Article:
Dyspraxia

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What is Dyspraxia?

The word dyspraxia comes from the Greek words dys- meaning 'difficulty' and praxis meaning 'control of movement'.

Dyspraxia is a specific learning difficulty (SpLD) it affects specific aspects of development. Dyspraxia is a motor learning difficulty that can affect planning of movements and co-ordination as a result of brain messages not being accurately transmitted to the body.

Sign and Symptoms of Dyspraxia

Various areas of development can be affected by developmental dyspraxia and these will persist into adulthood.
 

Symptoms of Dyspraxia in Speech and language :

  • Difficulties controlling the speech organs.
  • Difficulties making speech sounds.
  • Difficulty sequencing sounds within a word or forming words into sentences.
  • Difficulty controlling breathing and phonation.
  • Slow language development.
  • Difficulty with feeding.

Symptoms of Dyspraxia in Fine motor control:

  • Learning basic movement patterns.
  • Developing a desired writing speed.
  • The acquisition of graphemes - e.g. the letters of the Latin alphabet, as well as numbers.
  • Establishing the correct pencil grip.
  • Hand aching while writing.
  • Difficulty with whole body movement, coordination, and body image.
  • Gross motor coordination means that major developmental targets including walking, running, climbing and jumping can be affected. The difficulties vary between individuals and can include poor timing, poor balance (sometimes even falling over in mid-step).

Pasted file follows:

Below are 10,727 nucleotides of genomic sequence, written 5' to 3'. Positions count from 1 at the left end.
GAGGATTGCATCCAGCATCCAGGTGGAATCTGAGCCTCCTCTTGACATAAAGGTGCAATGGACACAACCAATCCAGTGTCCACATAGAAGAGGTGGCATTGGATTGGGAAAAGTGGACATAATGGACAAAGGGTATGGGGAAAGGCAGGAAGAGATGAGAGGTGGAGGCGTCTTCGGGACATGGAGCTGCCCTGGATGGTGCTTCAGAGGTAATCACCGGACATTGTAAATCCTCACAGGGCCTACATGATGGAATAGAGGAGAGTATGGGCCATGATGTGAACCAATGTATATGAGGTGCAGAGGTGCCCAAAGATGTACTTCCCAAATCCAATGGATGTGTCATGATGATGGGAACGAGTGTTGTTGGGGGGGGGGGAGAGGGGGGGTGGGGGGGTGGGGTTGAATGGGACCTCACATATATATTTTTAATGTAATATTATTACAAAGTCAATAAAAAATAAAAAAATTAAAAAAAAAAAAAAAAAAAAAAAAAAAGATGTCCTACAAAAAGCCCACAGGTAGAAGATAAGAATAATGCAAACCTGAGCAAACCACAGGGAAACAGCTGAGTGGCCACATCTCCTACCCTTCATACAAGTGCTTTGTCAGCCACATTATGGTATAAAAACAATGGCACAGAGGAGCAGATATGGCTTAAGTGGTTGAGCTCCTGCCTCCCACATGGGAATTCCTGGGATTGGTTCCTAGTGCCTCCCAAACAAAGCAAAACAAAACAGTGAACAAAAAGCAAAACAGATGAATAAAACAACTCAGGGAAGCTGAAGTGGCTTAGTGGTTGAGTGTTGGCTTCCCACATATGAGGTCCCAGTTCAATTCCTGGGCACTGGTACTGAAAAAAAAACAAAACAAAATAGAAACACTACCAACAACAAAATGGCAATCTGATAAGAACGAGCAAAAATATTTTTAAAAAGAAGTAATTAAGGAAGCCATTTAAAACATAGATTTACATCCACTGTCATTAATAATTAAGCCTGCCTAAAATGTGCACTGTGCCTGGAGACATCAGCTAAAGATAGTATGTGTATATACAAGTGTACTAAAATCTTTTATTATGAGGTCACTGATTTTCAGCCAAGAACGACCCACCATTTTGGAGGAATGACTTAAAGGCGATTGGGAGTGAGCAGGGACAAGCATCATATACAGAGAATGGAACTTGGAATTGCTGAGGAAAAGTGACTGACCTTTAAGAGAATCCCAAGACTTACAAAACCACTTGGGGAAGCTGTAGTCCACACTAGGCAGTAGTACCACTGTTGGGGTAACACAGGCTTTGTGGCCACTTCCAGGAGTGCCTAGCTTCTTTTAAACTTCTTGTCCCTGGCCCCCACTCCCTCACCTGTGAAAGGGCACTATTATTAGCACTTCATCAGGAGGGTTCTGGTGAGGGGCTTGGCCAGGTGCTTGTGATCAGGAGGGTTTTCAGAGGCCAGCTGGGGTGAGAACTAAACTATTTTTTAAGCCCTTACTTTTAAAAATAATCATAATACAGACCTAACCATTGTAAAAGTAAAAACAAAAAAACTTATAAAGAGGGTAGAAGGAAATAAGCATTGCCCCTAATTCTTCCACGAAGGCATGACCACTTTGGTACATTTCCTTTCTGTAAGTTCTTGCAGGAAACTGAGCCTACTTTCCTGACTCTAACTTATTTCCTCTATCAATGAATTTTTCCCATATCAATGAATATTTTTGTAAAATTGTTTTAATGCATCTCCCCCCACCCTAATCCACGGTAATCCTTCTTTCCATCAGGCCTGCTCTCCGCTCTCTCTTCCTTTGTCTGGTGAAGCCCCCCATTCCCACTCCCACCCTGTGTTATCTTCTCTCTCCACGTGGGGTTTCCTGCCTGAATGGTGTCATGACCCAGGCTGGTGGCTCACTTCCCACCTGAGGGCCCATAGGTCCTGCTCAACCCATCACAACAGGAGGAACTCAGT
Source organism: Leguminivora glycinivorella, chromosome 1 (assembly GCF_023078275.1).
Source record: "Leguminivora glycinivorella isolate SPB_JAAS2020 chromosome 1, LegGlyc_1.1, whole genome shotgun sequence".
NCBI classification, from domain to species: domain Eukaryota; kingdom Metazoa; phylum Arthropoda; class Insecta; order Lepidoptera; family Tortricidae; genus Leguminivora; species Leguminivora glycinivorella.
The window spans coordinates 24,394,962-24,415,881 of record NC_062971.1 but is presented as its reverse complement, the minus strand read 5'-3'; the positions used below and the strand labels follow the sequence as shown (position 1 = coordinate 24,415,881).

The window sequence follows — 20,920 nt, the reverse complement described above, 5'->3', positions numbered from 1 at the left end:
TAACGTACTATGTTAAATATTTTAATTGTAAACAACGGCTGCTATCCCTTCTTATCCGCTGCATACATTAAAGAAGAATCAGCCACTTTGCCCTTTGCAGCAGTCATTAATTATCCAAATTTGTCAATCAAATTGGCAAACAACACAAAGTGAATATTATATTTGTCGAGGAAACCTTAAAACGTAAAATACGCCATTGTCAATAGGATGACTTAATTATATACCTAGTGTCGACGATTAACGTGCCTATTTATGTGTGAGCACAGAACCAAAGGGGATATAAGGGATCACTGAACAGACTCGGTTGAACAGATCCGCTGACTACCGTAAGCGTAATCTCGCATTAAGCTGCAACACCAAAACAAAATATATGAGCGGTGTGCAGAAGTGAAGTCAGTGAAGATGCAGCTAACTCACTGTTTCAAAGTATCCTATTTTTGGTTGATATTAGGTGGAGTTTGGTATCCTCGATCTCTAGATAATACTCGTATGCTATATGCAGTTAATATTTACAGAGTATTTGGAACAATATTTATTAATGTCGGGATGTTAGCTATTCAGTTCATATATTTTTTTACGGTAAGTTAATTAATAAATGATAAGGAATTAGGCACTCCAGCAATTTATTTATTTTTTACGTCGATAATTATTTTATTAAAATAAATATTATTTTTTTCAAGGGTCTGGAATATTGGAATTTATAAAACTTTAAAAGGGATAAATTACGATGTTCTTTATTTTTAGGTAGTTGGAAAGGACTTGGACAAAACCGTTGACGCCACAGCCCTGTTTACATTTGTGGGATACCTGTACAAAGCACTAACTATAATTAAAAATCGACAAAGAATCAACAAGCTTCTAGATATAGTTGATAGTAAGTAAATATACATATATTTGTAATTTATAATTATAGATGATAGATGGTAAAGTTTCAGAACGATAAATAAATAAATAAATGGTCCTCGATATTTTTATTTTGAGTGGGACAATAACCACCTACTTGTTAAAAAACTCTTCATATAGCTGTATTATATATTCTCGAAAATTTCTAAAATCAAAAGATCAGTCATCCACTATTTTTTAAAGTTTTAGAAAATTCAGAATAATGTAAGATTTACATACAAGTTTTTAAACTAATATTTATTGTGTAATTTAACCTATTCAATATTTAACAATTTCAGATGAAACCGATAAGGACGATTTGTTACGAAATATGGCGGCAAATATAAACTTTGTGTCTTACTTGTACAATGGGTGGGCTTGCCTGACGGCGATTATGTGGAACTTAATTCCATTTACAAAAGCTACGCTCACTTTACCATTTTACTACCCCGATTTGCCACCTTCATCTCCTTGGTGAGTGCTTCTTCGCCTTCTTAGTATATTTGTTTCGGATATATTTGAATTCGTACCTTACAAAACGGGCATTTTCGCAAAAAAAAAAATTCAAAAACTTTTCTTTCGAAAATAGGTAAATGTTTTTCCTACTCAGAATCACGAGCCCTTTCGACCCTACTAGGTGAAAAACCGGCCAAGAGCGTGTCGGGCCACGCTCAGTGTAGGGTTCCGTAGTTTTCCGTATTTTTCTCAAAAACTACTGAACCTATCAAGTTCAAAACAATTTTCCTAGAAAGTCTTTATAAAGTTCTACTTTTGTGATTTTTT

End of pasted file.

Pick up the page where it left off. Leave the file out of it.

• Tripping over one's own feet is also common, difficulty combining movements into a controlled sequence, problems with spatial awareness, or proprioception.
  • Some people with dyspraxia have trouble picking up and holding onto simple objects such as picking pencils and things up, owing to poor muscle tone and or proprioception.
  • This disorder can cause an individual to be clumsy to the point of knocking things over and bumping into people accidentally.
  • Some people with dyspraxia have difficulty in determining left from right.
  • Cross-laterality, ambidexterity, and a shift in the preferred hand are also common in people with dyspraxia.
  • People with dyspraxia may also have trouble determining the distance between them and other objects.
     

Solutions and Resources:

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